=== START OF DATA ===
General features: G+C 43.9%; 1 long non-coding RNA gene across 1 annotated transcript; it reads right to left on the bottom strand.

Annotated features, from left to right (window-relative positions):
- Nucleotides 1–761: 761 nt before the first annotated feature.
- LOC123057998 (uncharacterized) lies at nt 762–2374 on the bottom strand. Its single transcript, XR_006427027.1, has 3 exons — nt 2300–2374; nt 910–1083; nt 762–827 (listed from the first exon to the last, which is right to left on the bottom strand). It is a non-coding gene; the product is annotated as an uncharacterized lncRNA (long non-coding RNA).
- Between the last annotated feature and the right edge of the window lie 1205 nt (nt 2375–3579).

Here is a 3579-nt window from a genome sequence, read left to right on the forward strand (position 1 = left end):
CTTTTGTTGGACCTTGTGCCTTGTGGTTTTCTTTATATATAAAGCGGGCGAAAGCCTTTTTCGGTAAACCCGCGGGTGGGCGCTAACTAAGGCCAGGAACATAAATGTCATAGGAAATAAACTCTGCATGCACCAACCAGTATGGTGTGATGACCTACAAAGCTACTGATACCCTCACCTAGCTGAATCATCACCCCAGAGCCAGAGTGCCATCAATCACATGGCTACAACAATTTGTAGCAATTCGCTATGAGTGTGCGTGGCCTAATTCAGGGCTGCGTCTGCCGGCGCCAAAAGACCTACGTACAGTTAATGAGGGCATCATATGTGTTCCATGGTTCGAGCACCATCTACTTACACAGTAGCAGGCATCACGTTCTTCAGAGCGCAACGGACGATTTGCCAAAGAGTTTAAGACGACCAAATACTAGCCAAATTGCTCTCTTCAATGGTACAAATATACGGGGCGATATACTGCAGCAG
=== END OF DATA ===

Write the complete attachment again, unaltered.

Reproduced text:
General features: G+C 43.9%; 1 long non-coding RNA gene across 1 annotated transcript; it reads right to left on the bottom strand.

Annotated features, from left to right (window-relative positions):
- Nucleotides 1–761: 761 nt before the first annotated feature.
- LOC123057998 (uncharacterized) lies at nt 762–2374 on the bottom strand. Its single transcript, XR_006427027.1, has 3 exons — nt 2300–2374; nt 910–1083; nt 762–827 (listed from the first exon to the last, which is right to left on the bottom strand). It is a non-coding gene; the product is annotated as an uncharacterized lncRNA (long non-coding RNA).
- Between the last annotated feature and the right edge of the window lie 1205 nt (nt 2375–3579).

Here is a 3579-nt window from a genome sequence, read left to right on the forward strand (position 1 = left end):
CTTTTGTTGGACCTTGTGCCTTGTGGTTTTCTTTATATATAAAGCGGGCGAAAGCCTTTTTCGGTAAACCCGCGGGTGGGCGCTAACTAAGGCCAGGAACATAAATGTCATAGGAAATAAACTCTGCATGCACCAACCAGTATGGTGTGATGACCTACAAAGCTACTGATACCCTCACCTAGCTGAATCATCACCCCAGAGCCAGAGTGCCATCAATCACATGGCTACAACAATTTGTAGCAATTCGCTATGAGTGTGCGTGGCCTAATTCAGGGCTGCGTCTGCCGGCGCCAAAAGACCTACGTACAGTTAATGAGGGCATCATATGTGTTCCATGGTTCGAGCACCATCTACTTACACAGTAGCAGGCATCACGTTCTTCAGAGCGCAACGGACGATTTGCCAAAGAGTTTAAGACGACCAAATACTAGCCAAATTGCTCTCTTCAATGGTACAAATATACGGGGCGATATACTGCAGCAG